hide Matching Documents

The documents where this entity occurs most often are shown below. Click on a document to open it.

Document Max. Freq Min. Freq
The Daily Dispatch: September 30, 1862., [Electronic resource] 30 0 Browse Search
The Daily Dispatch: December 3, 1862., [Electronic resource] 16 0 Browse Search
View all matching documents...

Browsing named entities in The Daily Dispatch: September 30, 1862., [Electronic resource]. You can also browse the collection for Col S. D. Lee or search for Col S. D. Lee in all documents.

Your search returned 15 results in 3 document sections:

of it. Before I close this letter, already too long, permit me to call attention to the noble bearing of Capt. John S. Taylor. C. S. Navy, of Norfolk, who, not wishing to be idle, asked for duty, and was assigned some three weeks ago to Col S. D. Lee's staff.--This gallant gentleman I have seen in several fights, and he seemed generally to seek the hottest places. Col. Lee, who seems, himself, fearless as one need be, several times cautioned Capt. T. about exposing himself, but to no purCol. Lee, who seems, himself, fearless as one need be, several times cautioned Capt. T. about exposing himself, but to no purpose. On Wednesday, as we were leaving the field, and while I stood near him, he was shot in the neck, and fell speechless from his horse. He was put upon a caisson, and brought off the field. He lived only five or six hours, but was never sensible. Thus died as brave a man as any I ever saw upon any battle-field. He really seemed not to know what danger was. A daguerreotype of a sweet babe, which I took from his pocket, spoke to my heart in words more touching than poetry. God bless that
as an ably managed affair, and reflects great credit upon Gen. Lee. "It is, " said a gentleman to me, "Corinth repeated, onldefeat of Lea and about the only defeat He did sustain: Lee, on his part, seems to have fully appreciated the importancehem, and nothing but a naked flag-staff in their hands. Lee having accomplished this the achievement, and probably beingtack, and he chose the right for his chief demonstration, as Lee knew he must, in order to gain possession of a projecting pi but our leading General has lost the grand opportunity, and Lee may how freely challenge the admiration of the South, by telve between Centreville and the Rapidan, would not have found Lee at the end of fifty miles of a well-known road in less than ple forces for that purpose, (if he supposed it possible for Lee to escape,) is just as guess an error as that of McClellan, in making a ten-day march to get in front of Lee at Frederick, instead of getting behind him at Harper's Ferry, and obliging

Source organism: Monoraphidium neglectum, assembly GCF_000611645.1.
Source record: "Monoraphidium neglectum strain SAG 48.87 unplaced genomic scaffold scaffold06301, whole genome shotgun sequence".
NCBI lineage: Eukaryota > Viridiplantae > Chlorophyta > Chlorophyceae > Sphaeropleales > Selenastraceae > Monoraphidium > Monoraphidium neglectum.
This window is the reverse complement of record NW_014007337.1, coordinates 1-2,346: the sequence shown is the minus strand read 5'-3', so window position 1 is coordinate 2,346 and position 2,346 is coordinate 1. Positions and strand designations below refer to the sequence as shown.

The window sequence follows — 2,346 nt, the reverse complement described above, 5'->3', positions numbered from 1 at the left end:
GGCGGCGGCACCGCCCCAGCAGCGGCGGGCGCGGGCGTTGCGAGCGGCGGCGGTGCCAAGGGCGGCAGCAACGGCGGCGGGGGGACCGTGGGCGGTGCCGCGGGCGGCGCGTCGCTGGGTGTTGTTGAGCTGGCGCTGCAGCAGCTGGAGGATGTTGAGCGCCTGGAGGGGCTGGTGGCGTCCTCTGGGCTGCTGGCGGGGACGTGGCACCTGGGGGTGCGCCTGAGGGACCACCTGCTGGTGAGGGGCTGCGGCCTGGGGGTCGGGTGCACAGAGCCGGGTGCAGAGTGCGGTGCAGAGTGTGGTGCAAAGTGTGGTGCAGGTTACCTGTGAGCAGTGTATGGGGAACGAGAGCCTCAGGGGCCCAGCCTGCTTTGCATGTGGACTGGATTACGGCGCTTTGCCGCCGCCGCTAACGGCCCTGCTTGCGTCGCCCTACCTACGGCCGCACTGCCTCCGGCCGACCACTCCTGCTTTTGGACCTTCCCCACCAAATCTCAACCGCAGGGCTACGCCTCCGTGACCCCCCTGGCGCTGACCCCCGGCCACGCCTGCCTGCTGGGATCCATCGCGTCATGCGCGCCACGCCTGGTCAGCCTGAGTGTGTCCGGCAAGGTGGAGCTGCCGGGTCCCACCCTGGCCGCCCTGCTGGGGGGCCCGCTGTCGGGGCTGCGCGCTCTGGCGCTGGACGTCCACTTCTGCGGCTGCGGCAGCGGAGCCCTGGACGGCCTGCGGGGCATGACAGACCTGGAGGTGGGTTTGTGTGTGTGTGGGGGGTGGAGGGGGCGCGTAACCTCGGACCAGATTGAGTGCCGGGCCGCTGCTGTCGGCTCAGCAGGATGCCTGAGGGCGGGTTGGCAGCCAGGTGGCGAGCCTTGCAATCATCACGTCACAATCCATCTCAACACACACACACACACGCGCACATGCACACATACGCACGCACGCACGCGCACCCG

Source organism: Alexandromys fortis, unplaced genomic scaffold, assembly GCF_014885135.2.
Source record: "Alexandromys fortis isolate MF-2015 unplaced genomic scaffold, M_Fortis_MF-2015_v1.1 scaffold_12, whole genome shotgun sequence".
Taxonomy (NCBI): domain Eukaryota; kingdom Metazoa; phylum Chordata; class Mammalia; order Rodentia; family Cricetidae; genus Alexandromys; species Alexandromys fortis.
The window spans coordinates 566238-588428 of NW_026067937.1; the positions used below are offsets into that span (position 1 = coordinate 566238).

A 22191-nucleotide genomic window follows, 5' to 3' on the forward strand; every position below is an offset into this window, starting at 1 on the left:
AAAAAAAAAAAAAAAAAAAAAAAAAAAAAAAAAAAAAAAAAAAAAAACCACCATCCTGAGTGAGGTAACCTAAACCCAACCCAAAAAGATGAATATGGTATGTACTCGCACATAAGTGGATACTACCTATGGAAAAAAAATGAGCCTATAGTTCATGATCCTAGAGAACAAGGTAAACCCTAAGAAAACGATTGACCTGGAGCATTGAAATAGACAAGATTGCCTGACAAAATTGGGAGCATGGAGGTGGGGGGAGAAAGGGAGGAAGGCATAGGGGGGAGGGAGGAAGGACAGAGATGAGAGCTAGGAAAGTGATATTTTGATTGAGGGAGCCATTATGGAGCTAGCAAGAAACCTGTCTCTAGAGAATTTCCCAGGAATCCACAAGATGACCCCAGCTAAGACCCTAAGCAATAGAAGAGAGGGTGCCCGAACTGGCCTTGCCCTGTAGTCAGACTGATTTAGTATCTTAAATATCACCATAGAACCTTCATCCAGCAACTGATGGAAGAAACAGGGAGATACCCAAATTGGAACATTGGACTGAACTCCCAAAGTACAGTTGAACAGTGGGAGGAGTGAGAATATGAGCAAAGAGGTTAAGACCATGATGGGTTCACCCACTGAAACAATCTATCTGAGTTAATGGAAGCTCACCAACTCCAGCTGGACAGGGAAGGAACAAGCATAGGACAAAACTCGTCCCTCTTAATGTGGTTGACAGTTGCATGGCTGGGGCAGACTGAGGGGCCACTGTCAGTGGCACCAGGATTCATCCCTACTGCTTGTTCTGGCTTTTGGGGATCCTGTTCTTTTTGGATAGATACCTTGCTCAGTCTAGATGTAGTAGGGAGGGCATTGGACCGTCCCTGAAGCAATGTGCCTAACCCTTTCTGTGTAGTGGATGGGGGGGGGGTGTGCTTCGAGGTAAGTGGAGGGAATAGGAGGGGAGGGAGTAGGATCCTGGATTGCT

-Why he did not say 100,000, we are left to conjecture. Other writers represent the wounded of Gen. Lee's army as having all fallen into the hands of McClellan. These monstrous lies cannot impos no use made of the victory? Why has not McClellan crossed the river and destroyed the army of Gen. Lee? Why has the latter been allowed to refresh and recruit at his leisure? The truth is this's rout would have been irremediable. But they were not in place, and the consequence was that Gen. Lee could not follow up his victory. He, however, remained on the field of battle all day Thursdayused a flag of truce from McClellan, which came with a request to be allowed to bury his dead. Gen. Lee had ample time to remove his wounded, and he did remove them all, with the exception of a few wst description. The Yankees claim to have taken 2,000 prisoners. If so, where are they? General Lee's whole loss, we hear, did not reach six thousand, killed, wounded, and missing. What the Ya